Roman and Mediaeval History, Illlustrated Travel Journals, Mediaeval Literature, Geology


21.10.16
  The Volcano that Burped - The Blue Dome near Eschwege

The Blue Dome (Blaue Kuppe) near Eschwege in northern Hessia is an interesting geological feature. It is a 10-12 million year old volcano that never really erupted but got stuck in the surrounding sandstone instead. The area was used as quarry from the 17th to th 20th century which shaped most of the bizarre rock formations. Today it is a Nature Reserve.

Blue Dome, view into the south bassin

We have to go back in time a bit. The uppermost rock layer in the area is sandstone which got deposed there during the Triassic period (250-200 million years ago). It's the same strata that can be found in other places along the Werra / Weser river - the Blue Dome is only a few miles from the Werra (1).

The north bassin (with sheep)

Some 12 million years ago, a volcano started its way up through the sandstone. This happened frequently in the area - the Meissner mountains include layers of basalt from volcanic activity during that time. But in case of the Blue Dome, the volcano never truly erupted.

Detail shot of the south bassin

Instead, the volcano just burped, so to speak, leaving behind three conduits of basalt among the sandstone. The magma got stuck in the sandstone strata where it cooled into the usual longish hexagonal pieces. Only a bit of tuff reached the surface.

Basalt and buchite (right), tilted by shifting of the ground

The surrounding sandstone was changed by the heat and pressure; the quartz molecules in the stone turned to a molten glass stone called buchite, also known as 'fried sandstone'. The basalt is rich in olivine (a magnesium iron silicate), which gives a ochre tinge to the usually blueish basalt (2).

Closeup of the olivine basalt

What once was a perfect dome eroded over time. Further changes were made by quarrying the sandstone and basalt, so that we now have two bassins with remaining rock formations.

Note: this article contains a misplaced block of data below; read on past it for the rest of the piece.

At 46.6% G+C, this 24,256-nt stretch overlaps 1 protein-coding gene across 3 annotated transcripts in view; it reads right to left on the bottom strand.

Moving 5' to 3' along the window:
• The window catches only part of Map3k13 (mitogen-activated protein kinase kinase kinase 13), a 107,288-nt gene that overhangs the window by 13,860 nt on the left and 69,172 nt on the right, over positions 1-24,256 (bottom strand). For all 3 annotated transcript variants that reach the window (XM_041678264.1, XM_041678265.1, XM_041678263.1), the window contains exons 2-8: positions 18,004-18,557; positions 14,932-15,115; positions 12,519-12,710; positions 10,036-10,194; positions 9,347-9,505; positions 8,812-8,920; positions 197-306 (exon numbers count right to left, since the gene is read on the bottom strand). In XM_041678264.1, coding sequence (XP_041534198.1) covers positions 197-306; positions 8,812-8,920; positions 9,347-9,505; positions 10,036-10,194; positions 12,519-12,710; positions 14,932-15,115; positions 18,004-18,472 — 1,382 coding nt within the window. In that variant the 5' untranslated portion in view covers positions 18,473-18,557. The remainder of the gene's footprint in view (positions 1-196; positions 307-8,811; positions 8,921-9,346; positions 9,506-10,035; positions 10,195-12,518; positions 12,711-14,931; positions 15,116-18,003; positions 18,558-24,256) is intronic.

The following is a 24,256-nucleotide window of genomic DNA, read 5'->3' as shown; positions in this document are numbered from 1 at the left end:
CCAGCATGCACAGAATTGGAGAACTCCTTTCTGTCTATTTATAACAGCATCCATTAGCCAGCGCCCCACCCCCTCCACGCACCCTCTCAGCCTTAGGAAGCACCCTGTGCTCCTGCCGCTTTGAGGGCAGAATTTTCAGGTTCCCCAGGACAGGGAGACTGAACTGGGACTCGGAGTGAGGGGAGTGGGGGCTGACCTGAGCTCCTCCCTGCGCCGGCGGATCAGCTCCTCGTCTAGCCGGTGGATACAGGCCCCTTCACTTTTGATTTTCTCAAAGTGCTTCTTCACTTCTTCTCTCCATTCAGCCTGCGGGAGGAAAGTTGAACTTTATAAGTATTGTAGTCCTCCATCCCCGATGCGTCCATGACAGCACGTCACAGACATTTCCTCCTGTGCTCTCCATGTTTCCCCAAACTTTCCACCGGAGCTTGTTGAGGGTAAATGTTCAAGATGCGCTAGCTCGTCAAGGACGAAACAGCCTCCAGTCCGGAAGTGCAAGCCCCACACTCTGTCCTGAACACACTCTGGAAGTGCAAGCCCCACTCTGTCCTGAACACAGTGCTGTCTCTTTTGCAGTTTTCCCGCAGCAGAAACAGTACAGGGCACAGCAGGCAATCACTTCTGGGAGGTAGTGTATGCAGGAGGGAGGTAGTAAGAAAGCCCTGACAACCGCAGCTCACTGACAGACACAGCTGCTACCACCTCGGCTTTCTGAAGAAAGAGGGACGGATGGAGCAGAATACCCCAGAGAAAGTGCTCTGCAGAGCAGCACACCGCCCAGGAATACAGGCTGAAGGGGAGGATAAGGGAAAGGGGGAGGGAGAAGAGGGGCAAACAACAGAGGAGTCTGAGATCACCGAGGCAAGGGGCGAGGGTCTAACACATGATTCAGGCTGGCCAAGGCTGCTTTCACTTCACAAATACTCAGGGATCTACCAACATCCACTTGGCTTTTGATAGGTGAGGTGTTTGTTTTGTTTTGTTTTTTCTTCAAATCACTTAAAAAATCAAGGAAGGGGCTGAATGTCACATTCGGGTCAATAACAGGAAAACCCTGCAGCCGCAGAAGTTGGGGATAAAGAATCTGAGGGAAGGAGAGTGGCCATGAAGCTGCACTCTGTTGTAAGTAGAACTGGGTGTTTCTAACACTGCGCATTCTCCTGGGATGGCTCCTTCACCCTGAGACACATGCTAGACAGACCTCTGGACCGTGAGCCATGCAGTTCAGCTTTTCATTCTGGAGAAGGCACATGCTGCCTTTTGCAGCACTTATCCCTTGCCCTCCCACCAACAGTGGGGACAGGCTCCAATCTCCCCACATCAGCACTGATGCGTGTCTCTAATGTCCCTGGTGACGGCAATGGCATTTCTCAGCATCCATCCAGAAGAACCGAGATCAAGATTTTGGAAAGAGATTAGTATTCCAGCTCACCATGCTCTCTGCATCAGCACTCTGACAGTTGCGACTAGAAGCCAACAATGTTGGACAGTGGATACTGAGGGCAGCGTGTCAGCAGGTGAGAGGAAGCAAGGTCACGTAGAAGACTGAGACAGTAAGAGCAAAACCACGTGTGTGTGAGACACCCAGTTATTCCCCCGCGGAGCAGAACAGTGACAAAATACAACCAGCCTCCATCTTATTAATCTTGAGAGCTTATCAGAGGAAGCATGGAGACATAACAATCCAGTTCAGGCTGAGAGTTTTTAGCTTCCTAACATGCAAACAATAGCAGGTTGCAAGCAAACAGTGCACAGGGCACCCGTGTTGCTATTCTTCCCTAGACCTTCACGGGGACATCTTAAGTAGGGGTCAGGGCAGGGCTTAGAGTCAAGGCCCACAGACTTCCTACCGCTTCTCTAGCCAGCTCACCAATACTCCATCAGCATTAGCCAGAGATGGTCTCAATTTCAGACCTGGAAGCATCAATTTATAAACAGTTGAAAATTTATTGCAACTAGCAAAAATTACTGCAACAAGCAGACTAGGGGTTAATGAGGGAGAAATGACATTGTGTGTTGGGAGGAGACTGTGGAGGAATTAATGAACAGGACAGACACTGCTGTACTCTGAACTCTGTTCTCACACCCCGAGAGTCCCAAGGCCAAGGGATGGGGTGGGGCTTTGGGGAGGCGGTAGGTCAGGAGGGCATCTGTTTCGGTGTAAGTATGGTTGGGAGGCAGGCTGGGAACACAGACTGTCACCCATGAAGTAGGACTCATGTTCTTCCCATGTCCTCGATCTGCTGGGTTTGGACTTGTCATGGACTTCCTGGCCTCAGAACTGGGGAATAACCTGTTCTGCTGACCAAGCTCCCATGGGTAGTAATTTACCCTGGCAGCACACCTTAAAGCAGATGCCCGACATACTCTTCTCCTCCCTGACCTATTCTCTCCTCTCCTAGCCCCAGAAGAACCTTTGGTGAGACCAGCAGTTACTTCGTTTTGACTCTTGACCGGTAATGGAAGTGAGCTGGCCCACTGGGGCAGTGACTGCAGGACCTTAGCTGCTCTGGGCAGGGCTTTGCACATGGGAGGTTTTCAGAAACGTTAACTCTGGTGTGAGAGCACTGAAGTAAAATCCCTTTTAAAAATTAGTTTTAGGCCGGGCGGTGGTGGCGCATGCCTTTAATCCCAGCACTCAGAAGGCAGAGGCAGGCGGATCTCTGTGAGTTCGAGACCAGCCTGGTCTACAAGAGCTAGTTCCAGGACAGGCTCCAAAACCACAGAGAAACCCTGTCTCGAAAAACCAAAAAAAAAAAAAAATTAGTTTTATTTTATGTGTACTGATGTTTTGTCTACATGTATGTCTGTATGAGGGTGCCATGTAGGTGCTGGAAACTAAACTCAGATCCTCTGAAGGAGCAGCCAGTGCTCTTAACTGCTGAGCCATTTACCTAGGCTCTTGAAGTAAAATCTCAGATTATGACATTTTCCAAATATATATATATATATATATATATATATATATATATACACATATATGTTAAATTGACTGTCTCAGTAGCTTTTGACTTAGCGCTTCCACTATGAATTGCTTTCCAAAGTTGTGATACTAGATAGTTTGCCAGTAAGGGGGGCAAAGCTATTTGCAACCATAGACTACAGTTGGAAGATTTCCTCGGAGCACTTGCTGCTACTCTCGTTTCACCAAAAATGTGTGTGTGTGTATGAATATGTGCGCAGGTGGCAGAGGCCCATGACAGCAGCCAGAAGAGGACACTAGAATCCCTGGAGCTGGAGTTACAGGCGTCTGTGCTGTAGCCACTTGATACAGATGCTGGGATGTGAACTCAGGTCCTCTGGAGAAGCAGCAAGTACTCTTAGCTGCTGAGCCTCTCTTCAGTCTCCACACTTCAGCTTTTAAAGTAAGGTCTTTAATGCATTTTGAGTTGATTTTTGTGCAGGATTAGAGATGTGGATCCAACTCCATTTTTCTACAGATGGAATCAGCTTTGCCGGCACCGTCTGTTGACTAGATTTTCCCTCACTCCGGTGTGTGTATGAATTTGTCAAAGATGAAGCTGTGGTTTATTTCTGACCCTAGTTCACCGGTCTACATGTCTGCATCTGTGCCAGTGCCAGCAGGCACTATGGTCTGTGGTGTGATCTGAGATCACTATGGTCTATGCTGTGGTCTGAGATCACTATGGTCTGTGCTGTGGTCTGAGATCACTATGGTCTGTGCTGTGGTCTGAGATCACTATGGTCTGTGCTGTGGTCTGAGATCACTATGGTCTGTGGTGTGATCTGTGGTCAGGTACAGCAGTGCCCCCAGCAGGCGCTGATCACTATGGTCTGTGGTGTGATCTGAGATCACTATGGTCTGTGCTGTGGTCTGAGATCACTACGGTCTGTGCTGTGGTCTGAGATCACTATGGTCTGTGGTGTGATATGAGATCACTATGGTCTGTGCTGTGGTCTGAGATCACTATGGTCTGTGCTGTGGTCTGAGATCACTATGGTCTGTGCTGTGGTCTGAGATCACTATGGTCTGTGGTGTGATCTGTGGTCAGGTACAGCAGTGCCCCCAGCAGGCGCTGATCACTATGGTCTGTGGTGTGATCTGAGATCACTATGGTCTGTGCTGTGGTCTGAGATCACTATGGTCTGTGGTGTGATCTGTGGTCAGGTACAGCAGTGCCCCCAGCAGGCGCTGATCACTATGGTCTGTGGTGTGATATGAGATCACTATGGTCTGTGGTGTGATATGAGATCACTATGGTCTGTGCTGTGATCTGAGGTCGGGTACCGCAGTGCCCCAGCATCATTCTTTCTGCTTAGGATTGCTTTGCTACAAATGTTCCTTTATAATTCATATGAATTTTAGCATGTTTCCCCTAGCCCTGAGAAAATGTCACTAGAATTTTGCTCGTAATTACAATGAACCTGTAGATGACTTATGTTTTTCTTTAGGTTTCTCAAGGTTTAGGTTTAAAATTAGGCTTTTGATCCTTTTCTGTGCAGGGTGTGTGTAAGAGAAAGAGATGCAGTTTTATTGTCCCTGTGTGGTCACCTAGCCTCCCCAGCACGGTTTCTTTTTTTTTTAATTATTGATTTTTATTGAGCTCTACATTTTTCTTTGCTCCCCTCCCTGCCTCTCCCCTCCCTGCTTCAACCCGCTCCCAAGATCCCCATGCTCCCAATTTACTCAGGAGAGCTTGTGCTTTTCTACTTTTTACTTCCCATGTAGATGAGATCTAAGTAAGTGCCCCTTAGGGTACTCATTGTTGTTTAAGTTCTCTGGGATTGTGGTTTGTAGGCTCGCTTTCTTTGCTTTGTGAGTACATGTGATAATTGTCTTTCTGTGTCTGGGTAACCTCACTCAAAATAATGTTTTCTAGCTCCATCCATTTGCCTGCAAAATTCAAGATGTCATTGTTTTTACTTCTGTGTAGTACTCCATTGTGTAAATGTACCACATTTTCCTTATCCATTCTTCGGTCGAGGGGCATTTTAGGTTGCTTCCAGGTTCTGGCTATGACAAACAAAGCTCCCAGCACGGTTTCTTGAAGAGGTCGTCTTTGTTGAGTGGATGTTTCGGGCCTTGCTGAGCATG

Basalt, buchite, sandstone, and a tuff layer on top

The rock formations and their interesting genesis already attracted the naturalist and explorer Alexander von Humboldt (1769-1859). I couldn't find the exact date of his visit, but since he studied in Göttingen, it could have been some time around 1789. He also visted geological formations at the Rhine during that time.

Remaining wall of the north bassin against the light

The Blue Dome is today a Nature Reserve because of its interesting geology. There is a way along the ridge of the bassins, but the bassins themselves are officially off-limit. *Looks if someone watches her going a bit closer to the rocks. Sneaks around and takes some photos.*

South bassin, another detail shot from the other side

Footnotes
1) I wonder if I should write a post detailing the development from the Variscan orogeny and the Zechstein sea to the Mesozoicum since I've refered to these things in several posts.
2) Olivine usually is greenish in colour, but when the iron comes in contact with air, it will rust.

 
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The Lost Fort is a blog based on my travels in Germany, the UK and other places, with essays on Roman and Mediaeval history illustrated with lots of photos of old castles, cathedrals, Roman remains, and beautiful landscapes. You may also find the odd essay about geology or Mediaeval literature.

All texts (except comments by guests) and photos (if no other copyright is noted) on this blog are copyright of Gabriele Campbell.

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Location: Germany

I'm a blogger from Germany with a MA in Literature and History which doesn't pay my bills, so I use it to research blogposts instead. I'm interested in everything Roman and Mediaeval, avid reader and sometimes writer, opera enthusiast, traveller with a liking for foreign languages and odd rocks, photographer, and tea aficionado. And an old-fashioned blogger who hasn't yet gotten an Instagram account. :-)


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